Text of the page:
S.B. Schools Host Black Family Summit
By Dianne Anderson
Not a barbecued hotlink, hotdog or meatless alternative should be left on the table at the upcoming Black Family Summit.
Altogether, there are about 4,500 African American students in the San Bernardino City Unified School District, and all of their parents are invited out to checkout the resources, and have an important conversation.
On Saturday, July 20, event organizers will serve up good eats while they listen to parents, and provide a safe space for real talk about what their students need to succeed. The event, hosted by SBCUSD and the District African American Advisory Council, will be held at San Gorgonio High School from 9:30 a.m. to 4pm, located at 2299 Pacific Street.
Dr. Charles Brown, who helped initiate the vision for the summit, said Black parents are not only invited to the event, but are needed to raise their voice and make decisions about education programs for their kids.
The summit is the place to do it.
He said the inspiration came by way of a similar event years ago, a model of parent engagement conceptualized by Dr. Judy White, then superintendent with Moreno Valley Unified School District.
In the past few years, local outreach has grown to support the vision for the Black Family Summit. Now with everyone on board, he said there is momentum toward fulfilling the African American Advisory Council’s strategic plan, and developing the improvement plan for Black students.
“The summit is what we thought was the very next best step in terms of making sure that parents understand the link that their voice has to move the dial with these different initiatives, and that their voice matters,” he said.
Under the theme, “Rebuilding Trust in the Village,” the summit also wants to establish a new foundation of support.
“This is how you can become active and supportive of your scholar to be successful in the educational system. This is how to better advocate for your student,” he said.
Gwen Dowdy-Rodgers, vice president of the San Bernardino City Unified School District, said the goal is to get parents out, but keep them coming back to access support through their African American Parent Advisory Council.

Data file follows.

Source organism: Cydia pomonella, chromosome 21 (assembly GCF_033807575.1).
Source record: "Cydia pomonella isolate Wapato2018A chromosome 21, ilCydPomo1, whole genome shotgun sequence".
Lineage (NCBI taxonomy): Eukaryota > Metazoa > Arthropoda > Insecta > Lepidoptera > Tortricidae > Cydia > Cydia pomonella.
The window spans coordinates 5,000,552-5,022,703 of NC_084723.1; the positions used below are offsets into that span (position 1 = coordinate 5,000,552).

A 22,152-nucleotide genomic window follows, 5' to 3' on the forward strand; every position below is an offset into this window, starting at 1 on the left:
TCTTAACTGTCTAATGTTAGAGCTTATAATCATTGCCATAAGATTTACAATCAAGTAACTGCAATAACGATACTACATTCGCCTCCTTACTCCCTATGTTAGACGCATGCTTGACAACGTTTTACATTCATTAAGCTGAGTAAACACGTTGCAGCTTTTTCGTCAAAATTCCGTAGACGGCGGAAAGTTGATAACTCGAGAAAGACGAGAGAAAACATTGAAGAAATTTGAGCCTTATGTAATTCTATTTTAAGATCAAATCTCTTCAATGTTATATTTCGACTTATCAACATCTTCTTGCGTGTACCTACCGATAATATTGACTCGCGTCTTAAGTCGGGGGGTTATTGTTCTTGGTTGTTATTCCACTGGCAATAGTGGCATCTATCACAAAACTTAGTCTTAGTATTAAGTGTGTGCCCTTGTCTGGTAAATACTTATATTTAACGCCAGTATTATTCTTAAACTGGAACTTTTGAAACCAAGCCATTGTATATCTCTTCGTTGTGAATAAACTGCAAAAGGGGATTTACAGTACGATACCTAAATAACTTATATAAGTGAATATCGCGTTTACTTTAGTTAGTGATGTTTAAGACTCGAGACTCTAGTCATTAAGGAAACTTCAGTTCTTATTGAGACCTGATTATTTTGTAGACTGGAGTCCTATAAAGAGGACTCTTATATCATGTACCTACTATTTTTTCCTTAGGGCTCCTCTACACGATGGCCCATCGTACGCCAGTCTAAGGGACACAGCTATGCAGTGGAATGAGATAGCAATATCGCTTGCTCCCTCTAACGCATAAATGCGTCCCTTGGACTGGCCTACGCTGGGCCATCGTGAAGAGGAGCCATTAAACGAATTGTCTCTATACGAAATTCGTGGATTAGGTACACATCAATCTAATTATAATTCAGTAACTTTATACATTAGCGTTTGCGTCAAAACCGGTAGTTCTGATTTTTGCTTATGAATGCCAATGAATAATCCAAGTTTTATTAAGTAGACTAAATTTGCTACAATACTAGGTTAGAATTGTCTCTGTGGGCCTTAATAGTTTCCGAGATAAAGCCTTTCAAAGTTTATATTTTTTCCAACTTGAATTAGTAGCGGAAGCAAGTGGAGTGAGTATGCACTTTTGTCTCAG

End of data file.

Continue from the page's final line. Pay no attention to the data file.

If students have slipped behind in grades, she said sometimes parents feel alone, but they can receive free help and resources that they need. The event also serves to reset the community connection for Black parents, helping them to get linked up with board members, teachers, and to know their representatives.
Keeping students on track through the major milestones of school life is a big concern. The event will focus on those entering kindergarten, the transition to middle school and critical that transition is to high school when some kids fall off the radar.
Another area of concern, particularly for Black students, is accessing extra help in math, even as expectations aim higher as technology speeds up. These days, legislators are pushing to increase math classes.
Robots seem to be getting all the good jobs lately, and kids need math skills like never before. She said resources are available, all free, and all parents have to do is show up.
She knows that parents want the best for their students.
“Every time you ask a parent, they want their kids to go to college, but we have to ensure that they know those options are there for them. You can’t avoid math, you can’t avoid English. They have to be in those classes,” she said.
At the event, Black honor roll students will be recognized for their hard work, which also offers a way for other students to get inspired by their successful peers.
At this point, she said that every school should have an African American Advisory Council Leader, which is totally parent-run and driven. They are always looking for Black parents that want to get involved.
“We also want to encourage parents to be parent group leaders on campuses, and advisory council leaders, it’s perfect because we get them in the role and they create networks that will support themselves, parents and the kids,” she said.
The upcoming summit comes by way of LCAP funding support, which requires authentic parent engagement, meaning that it’s all about the focus on the parent needs, to hear their concerns, to empower them.
“No concern or suggestion is going to go by the wayside. We want to hear from you because you the parent know what your child is struggling with, we want to fill those gaps.”